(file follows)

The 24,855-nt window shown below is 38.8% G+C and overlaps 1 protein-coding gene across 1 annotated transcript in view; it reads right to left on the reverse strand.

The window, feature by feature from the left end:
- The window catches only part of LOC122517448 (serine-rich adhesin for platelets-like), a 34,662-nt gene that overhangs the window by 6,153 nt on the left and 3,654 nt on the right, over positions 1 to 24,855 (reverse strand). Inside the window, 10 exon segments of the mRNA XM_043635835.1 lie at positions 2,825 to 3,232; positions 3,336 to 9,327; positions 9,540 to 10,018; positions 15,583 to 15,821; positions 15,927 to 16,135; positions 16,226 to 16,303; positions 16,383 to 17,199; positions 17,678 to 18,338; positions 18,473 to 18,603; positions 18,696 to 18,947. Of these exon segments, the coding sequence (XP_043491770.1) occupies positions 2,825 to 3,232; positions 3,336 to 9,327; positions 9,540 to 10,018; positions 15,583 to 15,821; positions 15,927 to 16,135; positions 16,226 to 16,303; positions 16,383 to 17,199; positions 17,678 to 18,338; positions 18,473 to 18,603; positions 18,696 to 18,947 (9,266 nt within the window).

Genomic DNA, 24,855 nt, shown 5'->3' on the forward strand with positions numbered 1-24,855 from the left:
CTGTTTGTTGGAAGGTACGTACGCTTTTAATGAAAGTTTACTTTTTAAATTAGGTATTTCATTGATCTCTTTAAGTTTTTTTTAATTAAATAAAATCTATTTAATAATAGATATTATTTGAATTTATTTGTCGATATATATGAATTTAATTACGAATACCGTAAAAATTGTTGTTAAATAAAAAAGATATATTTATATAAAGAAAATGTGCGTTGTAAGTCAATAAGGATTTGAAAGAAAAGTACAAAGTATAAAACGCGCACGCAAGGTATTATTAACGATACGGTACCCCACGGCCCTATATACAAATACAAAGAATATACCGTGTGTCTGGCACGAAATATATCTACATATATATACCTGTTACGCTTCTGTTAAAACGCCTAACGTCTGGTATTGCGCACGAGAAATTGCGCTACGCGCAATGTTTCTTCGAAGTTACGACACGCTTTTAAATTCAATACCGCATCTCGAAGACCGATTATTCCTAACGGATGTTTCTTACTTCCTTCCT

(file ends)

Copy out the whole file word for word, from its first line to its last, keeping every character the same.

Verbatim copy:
The 24,855-nt window shown below is 38.8% G+C and overlaps 1 protein-coding gene across 1 annotated transcript in view; it reads right to left on the reverse strand.

The window, feature by feature from the left end:
- The window catches only part of LOC122517448 (serine-rich adhesin for platelets-like), a 34,662-nt gene that overhangs the window by 6,153 nt on the left and 3,654 nt on the right, over positions 1 to 24,855 (reverse strand). Inside the window, 10 exon segments of the mRNA XM_043635835.1 lie at positions 2,825 to 3,232; positions 3,336 to 9,327; positions 9,540 to 10,018; positions 15,583 to 15,821; positions 15,927 to 16,135; positions 16,226 to 16,303; positions 16,383 to 17,199; positions 17,678 to 18,338; positions 18,473 to 18,603; positions 18,696 to 18,947. Of these exon segments, the coding sequence (XP_043491770.1) occupies positions 2,825 to 3,232; positions 3,336 to 9,327; positions 9,540 to 10,018; positions 15,583 to 15,821; positions 15,927 to 16,135; positions 16,226 to 16,303; positions 16,383 to 17,199; positions 17,678 to 18,338; positions 18,473 to 18,603; positions 18,696 to 18,947 (9,266 nt within the window).

Genomic DNA, 24,855 nt, shown 5'->3' on the forward strand with positions numbered 1-24,855 from the left:
CTGTTTGTTGGAAGGTACGTACGCTTTTAATGAAAGTTTACTTTTTAAATTAGGTATTTCATTGATCTCTTTAAGTTTTTTTTAATTAAATAAAATCTATTTAATAATAGATATTATTTGAATTTATTTGTCGATATATATGAATTTAATTACGAATACCGTAAAAATTGTTGTTAAATAAAAAAGATATATTTATATAAAGAAAATGTGCGTTGTAAGTCAATAAGGATTTGAAAGAAAAGTACAAAGTATAAAACGCGCACGCAAGGTATTATTAACGATACGGTACCCCACGGCCCTATATACAAATACAAAGAATATACCGTGTGTCTGGCACGAAATATATCTACATATATATACCTGTTACGCTTCTGTTAAAACGCCTAACGTCTGGTATTGCGCACGAGAAATTGCGCTACGCGCAATGTTTCTTCGAAGTTACGACACGCTTTTAAATTCAATACCGCATCTCGAAGACCGATTATTCCTAACGGATGTTTCTTACTTCCTTCCT